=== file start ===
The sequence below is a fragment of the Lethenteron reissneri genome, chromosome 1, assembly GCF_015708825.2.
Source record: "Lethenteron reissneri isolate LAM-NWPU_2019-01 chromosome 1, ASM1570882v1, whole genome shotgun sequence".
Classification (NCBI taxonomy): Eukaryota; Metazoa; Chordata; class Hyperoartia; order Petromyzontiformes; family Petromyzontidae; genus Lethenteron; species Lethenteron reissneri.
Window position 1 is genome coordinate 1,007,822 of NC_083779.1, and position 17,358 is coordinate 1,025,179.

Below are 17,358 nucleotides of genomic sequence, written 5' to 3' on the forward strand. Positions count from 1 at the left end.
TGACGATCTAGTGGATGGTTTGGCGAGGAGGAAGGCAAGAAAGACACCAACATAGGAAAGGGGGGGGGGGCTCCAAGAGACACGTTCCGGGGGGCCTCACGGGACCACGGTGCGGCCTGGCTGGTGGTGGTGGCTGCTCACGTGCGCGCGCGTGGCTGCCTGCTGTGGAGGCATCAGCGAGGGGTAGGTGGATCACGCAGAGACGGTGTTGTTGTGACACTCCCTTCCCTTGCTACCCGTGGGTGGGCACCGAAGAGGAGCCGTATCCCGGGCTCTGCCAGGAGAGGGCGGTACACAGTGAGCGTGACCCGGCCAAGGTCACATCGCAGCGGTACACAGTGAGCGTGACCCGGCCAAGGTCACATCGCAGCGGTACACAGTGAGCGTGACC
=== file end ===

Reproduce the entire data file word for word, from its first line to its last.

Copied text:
The sequence below is a fragment of the Lethenteron reissneri genome, chromosome 1, assembly GCF_015708825.2.
Source record: "Lethenteron reissneri isolate LAM-NWPU_2019-01 chromosome 1, ASM1570882v1, whole genome shotgun sequence".
Classification (NCBI taxonomy): Eukaryota; Metazoa; Chordata; class Hyperoartia; order Petromyzontiformes; family Petromyzontidae; genus Lethenteron; species Lethenteron reissneri.
Window position 1 is genome coordinate 1,007,822 of NC_083779.1, and position 17,358 is coordinate 1,025,179.

Below are 17,358 nucleotides of genomic sequence, written 5' to 3' on the forward strand. Positions count from 1 at the left end.
TGACGATCTAGTGGATGGTTTGGCGAGGAGGAAGGCAAGAAAGACACCAACATAGGAAAGGGGGGGGGGGCTCCAAGAGACACGTTCCGGGGGGCCTCACGGGACCACGGTGCGGCCTGGCTGGTGGTGGTGGCTGCTCACGTGCGCGCGCGTGGCTGCCTGCTGTGGAGGCATCAGCGAGGGGTAGGTGGATCACGCAGAGACGGTGTTGTTGTGACACTCCCTTCCCTTGCTACCCGTGGGTGGGCACCGAAGAGGAGCCGTATCCCGGGCTCTGCCAGGAGAGGGCGGTACACAGTGAGCGTGACCCGGCCAAGGTCACATCGCAGCGGTACACAGTGAGCGTGACCCGGCCAAGGTCACATCGCAGCGGTACACAGTGAGCGTGACC